"You don't want to inhibit firms from taking advantage of economies of scale," says Schmalensee. "On the other hand, you don't want those economies to get baked into monopoly positions that are defended by unfair means."

Technology, and the patents on that technology, may be another way incumbents create barriers for challengers. In a 2017 working paper, Gustavo Grullon of Rice University, Yelena Larkin of York University, and Roni Michaely of Cornell University found that since 2000, firms in concentrated markets have had more patents than firms in less concentrated ones. Those patents held by firms in concentrated markets also tended to be the most valuable, representing an expensive hurdle to new firms seeking to enter those markets.

Price and Wage Effect

Prices may provide another signal of how much competition exists in concentrated markets. Firms that are able to protect themselves from competitors have more power to raise prices above marginal costs with less fear of being undercut. In a perfectly competitive market, such markups would induce new firms to enter the market and offer lower prices, eventually bringing markups closer to zero.

Actually measuring markups is tricky, however. It requires some knowledge of firms' underlying costs, which are typically not fully available to researchers. Researchers must infer marginal costs from total cost data. Additionally, in order to analyze markups across an entire industry, economists may assume that all firms in that industry face the same marginal cost structure. Depending on how realistic that assumption is, it may skew the results.

Given these challenges, it is perhaps unsurprising that economists have found conflicting evidence on markups. A 2018 working paper by Jan De Loecker of Princeton University and Jan Eeckhout of University College London and Universitat Pompeu Fabra Barcelona found that markups have risen substantially since 1980 — from 18 percent above cost to 67 percent above cost today. They argue this increase is the result of rising market power.

On the other hand, higher markups could be driven by changing costs. In a recent working paper, James Traina of the University of Chicago found that the growth in markups reported by De Loecker and Eeckhout largely disappears after accounting for the increase in marketing costs as a share of firms' total operational costs during the same period. Thus, it is not entirely clear whether rising market concentration today is allowing firms to exercise market power and charge higher markups.

Firms in concentrated industries could also exercise market power over the inputs to their production, such as labor. In highly concentrated markets, firms might collude to reduce competition for workers and thus pay lower wages. In 2010, the Department of Justice investigated claims that Apple, Google, Intel, Intuit, Pixar, and Adobe had entered into agreements not to poach each other's employees, suppressing competition for tech workers. The firms agreed to end the practice as part of a settlement.

Even without collusion, firms with greater market power may be able to pay lower wages. A 2018 National Bureau of Economic Research working paper by Efraim Benmelech of Northwestern University, Nittai Bergman of Tel Aviv University, and Hyunseob Kim of Cornell University found that higher industry concentration is associated with lower wages at the local level, and this link has strengthened since 1981.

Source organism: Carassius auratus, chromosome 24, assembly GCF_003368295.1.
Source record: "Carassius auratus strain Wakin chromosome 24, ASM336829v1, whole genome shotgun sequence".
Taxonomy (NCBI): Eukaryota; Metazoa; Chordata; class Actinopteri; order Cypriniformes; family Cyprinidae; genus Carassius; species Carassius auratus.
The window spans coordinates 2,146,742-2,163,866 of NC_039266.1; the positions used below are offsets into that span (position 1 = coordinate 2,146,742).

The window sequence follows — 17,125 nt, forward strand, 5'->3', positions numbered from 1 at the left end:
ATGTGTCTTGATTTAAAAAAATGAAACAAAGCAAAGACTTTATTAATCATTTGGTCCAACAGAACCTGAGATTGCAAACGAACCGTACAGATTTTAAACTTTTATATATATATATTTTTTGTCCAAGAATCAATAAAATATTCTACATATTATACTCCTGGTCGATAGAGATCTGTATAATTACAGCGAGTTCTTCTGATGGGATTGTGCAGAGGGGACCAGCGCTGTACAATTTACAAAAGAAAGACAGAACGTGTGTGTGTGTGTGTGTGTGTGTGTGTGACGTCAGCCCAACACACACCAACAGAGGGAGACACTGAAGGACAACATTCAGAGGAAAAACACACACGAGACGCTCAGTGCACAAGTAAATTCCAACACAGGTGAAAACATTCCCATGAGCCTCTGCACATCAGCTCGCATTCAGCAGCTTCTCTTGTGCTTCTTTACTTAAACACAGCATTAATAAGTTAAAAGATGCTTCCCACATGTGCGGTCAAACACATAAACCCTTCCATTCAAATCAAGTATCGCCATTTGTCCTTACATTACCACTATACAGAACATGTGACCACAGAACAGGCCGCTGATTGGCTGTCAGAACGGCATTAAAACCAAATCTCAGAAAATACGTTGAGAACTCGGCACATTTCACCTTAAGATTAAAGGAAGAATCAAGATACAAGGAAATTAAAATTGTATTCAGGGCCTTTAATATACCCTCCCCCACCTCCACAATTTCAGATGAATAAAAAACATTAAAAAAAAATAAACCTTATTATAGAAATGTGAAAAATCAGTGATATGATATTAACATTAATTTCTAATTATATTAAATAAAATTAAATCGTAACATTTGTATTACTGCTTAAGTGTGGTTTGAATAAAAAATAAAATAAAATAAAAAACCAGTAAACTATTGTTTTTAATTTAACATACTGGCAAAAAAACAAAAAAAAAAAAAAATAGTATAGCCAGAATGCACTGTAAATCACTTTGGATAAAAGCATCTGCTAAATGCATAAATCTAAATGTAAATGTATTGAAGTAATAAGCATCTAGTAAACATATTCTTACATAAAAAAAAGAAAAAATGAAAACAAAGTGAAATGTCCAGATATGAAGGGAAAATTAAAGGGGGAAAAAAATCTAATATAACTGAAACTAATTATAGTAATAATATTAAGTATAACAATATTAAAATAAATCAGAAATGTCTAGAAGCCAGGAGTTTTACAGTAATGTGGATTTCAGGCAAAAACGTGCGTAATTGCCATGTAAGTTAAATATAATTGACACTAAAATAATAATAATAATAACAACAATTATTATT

Efficiency gains could also explain these trends. Autor and his co-authors argue that "superstar" firms in concentrated industries rely on fewer workers due to the firms' higher productivity. This would reduce the share of economic output that accrues to workers, slowing overall wage growth. (See "Will America Get a Raise?Econ Focus, First Quarter 2016.)

Declining Dynamism

Higher prices and lower wages are just two potential costs of rising concentration. Policymakers at the Fed are also interested in the long-term growth potential of the economy, and some economists have argued that rising concentration may have a negative effect on innovation and economic dynamism.

Harvard University economist Joseph Schumpeter famously coined the phrase "creative destruction" to describe the process whereby competition from innovative new entrants drives productivity growth. In theory, nimble and inventive startups will outperform and replace stagnant and less efficient incumbent firms, reallocating workers to more productive uses. Research suggests that this process has slowed in recent decades. Young firms, which have historically accounted for a significant share of job creation, are employing a shrinking share of the labor force.

On the other hand, some economists have disputed the idea that creative destruction is what drives economic growth. In a 2018 paper, Chang-Tai Hsieh of the University of Chicago and Peter Klenow of Stanford University found that innovation and productivity gains largely come from incumbent firms improving their own processes and products rather than from dynamic startups. Under this view, increased concentration and falling startup rates might not be a concern, as long as incumbents possess the right incentives to continue innovating. The effect of competition on incentives to invest and innovate is an open question, however.

"One of the potential issues with innovation is that you pay the cost today, but if you can't protect your innovation, then you won't reap the benefits in the future," says Thomas Philippon of New York University. This may be particularly true in industries where initial research and development costs are high but the cost of replication is low, such as in the pharmaceutical industry. The United States and other governments award patents — temporary monopolies — to incentivize firms in such industries to innovate. But it is also possible that firms with strong market power will choose to innovate less, preferring instead to reap the rewards from maintaining high prices on their existing products.